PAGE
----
## Tuesday, February 3, 2015

### SBG Indicators - Your Experience May Vary

 Uh-huh...
Learning targets are hard to write.

Here's one (of 27) that I used in F'13:
D.3 I can calculate, work flexibly with, and demonstrate understanding of statistical measures of center and spread for numerical data, including: mean, median, MAD, and IQR.
If you tease that target apart, you realize it contains 12 distinct skills: {calculate, work flexibly with, and understand} x {mean, median, MAD, and IQR}.

That's a problem: such a complex target is very difficult to assess. Do they have to show all parts on a single task for a proficient score? Can they piece it together over several tasks? If so, how do we keep track?

So I swore off using complex targets for my Su'13 College Algebra course:

C-p1: I can simplify imaginary and complex numbers. (3.1)
C-p2: I can add and subtract complex numbers. (3.1)
C-p3: I can multiply complex numbers and find powers of i. (3.1)
C-p4: I can divide complex numbers. (3.1)
 Ok, so i kept a few complex targets!
L-p4: I can solve exponential equations by applying the uniqueness property. (5.2)
L-p12: I can solve exponential equations by applying logarithms. (5.5)
L-p13: I can solve exponential equations with unlike bases. (5.5)
You can see these targets are much more tightly focused on specific skills. I included conceptual targets too, but they were also narrowly focused.

By using narrower targets, I needed a lot more of them to span the course objectives. The final list for Su'14 included 67 learning targets.

It took 4 pages to print.

I worried it was too long.

 Four pages of SBG Targets for College Algebra

I was right to worry.

I felt rushed and slipped into a "cover the content" mode of instruction much too often. My students felt it too. A few fell behind early and never caught up. Others worked hard, but mostly for the wrong reasons. I could tell they were thinking things like, "I don't have time to do an activity! I still have to show evidence for 43 learning targets! Let's get to the assessments -- we're running out of time!"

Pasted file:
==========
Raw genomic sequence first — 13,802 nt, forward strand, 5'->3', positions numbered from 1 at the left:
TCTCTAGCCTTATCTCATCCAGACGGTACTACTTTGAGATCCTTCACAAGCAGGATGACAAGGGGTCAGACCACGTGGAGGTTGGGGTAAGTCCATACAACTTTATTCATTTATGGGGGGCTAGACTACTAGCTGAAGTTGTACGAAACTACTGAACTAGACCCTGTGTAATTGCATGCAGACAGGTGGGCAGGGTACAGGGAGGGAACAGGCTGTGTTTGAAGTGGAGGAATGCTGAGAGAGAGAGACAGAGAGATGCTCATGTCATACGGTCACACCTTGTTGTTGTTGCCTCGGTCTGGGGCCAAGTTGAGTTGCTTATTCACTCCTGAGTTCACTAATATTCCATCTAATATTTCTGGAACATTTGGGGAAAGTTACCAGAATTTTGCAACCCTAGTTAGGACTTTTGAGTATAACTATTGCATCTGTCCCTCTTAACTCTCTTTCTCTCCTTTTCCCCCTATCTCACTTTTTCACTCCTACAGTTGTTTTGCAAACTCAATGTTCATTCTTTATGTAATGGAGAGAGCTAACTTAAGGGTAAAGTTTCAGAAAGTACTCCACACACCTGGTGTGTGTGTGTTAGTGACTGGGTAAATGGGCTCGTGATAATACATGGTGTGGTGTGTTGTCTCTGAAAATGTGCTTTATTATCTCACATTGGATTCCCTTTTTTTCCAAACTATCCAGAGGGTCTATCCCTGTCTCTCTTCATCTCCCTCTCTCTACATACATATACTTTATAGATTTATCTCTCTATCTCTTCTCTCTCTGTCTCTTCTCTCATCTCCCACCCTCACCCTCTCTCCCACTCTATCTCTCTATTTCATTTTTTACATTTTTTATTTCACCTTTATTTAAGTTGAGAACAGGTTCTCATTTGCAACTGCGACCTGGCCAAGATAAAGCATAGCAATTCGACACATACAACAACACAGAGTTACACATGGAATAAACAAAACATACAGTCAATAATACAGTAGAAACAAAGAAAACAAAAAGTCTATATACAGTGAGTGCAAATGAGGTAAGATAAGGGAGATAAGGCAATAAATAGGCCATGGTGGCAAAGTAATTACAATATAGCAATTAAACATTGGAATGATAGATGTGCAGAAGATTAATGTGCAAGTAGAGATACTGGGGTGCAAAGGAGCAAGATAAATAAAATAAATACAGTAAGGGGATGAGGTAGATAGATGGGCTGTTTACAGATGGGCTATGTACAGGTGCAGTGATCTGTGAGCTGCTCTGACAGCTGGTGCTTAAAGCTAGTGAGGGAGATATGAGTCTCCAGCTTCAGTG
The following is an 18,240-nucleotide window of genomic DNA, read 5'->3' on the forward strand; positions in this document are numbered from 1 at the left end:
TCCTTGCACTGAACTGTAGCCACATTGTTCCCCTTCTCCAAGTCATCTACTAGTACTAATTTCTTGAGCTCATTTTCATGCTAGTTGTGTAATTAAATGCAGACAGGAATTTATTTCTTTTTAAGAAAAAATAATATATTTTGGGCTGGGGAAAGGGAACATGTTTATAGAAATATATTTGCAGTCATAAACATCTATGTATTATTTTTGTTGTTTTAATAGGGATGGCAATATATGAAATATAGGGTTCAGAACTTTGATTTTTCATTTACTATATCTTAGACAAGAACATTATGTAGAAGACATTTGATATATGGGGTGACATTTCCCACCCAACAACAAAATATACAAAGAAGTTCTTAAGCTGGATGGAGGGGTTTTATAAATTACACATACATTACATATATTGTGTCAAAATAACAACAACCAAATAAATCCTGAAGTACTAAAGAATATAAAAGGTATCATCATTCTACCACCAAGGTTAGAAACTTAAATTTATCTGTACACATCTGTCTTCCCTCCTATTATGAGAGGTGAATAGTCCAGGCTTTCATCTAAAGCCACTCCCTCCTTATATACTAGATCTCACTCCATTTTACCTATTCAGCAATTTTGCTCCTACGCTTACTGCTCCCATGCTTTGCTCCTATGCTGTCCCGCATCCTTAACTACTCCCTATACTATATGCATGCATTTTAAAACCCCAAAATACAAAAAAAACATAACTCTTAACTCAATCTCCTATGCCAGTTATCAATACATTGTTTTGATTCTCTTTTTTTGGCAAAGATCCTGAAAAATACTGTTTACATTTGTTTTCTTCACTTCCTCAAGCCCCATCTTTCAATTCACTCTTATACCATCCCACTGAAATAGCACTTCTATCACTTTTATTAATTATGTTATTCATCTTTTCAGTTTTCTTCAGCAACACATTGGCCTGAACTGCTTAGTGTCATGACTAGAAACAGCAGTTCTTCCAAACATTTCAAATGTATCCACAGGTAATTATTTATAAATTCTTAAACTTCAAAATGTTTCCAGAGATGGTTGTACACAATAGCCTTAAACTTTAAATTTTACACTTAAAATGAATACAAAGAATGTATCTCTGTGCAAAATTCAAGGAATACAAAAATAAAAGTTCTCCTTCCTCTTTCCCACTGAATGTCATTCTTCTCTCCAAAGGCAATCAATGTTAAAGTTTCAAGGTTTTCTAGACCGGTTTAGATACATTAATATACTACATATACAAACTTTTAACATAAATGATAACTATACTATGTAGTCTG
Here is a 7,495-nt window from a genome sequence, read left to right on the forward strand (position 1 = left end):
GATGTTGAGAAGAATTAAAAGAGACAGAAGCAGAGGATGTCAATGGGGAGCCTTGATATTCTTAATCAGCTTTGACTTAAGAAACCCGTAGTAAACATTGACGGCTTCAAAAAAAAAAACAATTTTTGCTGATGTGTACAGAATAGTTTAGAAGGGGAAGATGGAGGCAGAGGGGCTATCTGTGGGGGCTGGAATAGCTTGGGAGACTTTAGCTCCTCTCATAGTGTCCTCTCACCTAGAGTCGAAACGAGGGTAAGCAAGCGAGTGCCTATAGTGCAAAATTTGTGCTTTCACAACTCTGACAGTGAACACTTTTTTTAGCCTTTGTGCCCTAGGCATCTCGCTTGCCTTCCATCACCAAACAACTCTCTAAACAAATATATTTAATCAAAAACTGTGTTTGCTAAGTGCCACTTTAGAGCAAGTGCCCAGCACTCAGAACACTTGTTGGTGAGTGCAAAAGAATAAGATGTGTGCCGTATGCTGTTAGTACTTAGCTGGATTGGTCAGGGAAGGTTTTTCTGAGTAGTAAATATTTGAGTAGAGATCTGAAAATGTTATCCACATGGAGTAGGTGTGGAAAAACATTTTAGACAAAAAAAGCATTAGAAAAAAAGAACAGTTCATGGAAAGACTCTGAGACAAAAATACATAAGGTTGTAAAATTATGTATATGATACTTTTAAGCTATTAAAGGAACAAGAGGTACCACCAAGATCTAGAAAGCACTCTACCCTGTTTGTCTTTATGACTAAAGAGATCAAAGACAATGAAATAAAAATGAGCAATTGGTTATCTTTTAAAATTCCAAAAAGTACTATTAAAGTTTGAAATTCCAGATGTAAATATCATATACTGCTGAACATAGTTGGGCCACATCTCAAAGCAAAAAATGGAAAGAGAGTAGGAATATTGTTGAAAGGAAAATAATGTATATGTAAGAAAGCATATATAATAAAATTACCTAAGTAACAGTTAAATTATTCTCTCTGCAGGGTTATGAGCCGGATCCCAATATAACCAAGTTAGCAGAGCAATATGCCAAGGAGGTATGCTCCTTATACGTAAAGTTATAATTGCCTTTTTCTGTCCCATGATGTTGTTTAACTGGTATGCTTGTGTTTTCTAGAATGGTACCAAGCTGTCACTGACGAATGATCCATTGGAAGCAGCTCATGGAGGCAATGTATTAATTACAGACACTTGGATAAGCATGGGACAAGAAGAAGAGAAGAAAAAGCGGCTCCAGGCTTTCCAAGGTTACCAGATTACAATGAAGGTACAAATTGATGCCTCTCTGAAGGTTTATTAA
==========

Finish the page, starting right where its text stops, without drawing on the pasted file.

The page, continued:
That wasn't good. Lessons should form coherent sequences. One lesson should flow into the next. When we notice something interesting in class, we should have the option of pursuing it. Having 67 targets made it less likely that we would opt to pursue it. There was too much pressure to cover the content. We felt like we had to keep moving.

So the next semester I set two planning goals. I would create an SBG target list that:
1. fit on a single page, and
2. used targets that were broad, focused, and flexible.
To get at #2, I decided to think of targets as clusters (or categories) and to specify indicators in each cluster to provide specificity. The indicators were viewed as behaviors associated with the target that a proficient student should be able to do by the end of the course. But to maintain the flexibility I had been missing, the list of indicators did not require rigid adherence.

The excerpt below shows the indicators for two of the learning targets:
• MC-M (math content knowledge for early measurement concepts) and
• MKT-M (specialized knowledge needed for teaching early measurement concepts)

The completed grid of SBG targets outlined a course assessment structure that mapped our journey while acknowledging: "your experience may vary."  My course was free to "flow" once again!

During the semester, I tagged assessment tasks with indicators from one or more target clusters. Indicators were expressed as "I can" statements aligned to the learning target (category) but tailored to the specific task.

The task provided the context, and the "I can" statement provided the focus. The students' charge was to use the task to demonstrate their proficiency.

Here's an example of a task/target combination from the midterm exam:
Target MC-G: I can reason about the relationships between a shape and its boundary.
Target SMP-3: I can critique the reasoning of others.

A class of sixth grade students was estimating the area of a salt marsh on a map (a rather irregularly shaped region).
a) Amy's group used this strategy: [details omitted]
b) Tyler's group used this strategy: [details omitted].
Critique the solution methods used by these groups. Why are their answers are so different?

To answer this task, a student had to apply their knowledge of MC-G and frame their response as a critique in light of SMP-3.

This felt manageable, clear, and flexible.

It worked for us.
 My 221 SBG Targets for F14 formed a grid of 14 clusters plus 8 SMPs.

Of course, your experience may vary. And if it does, please be sure to tell us about it!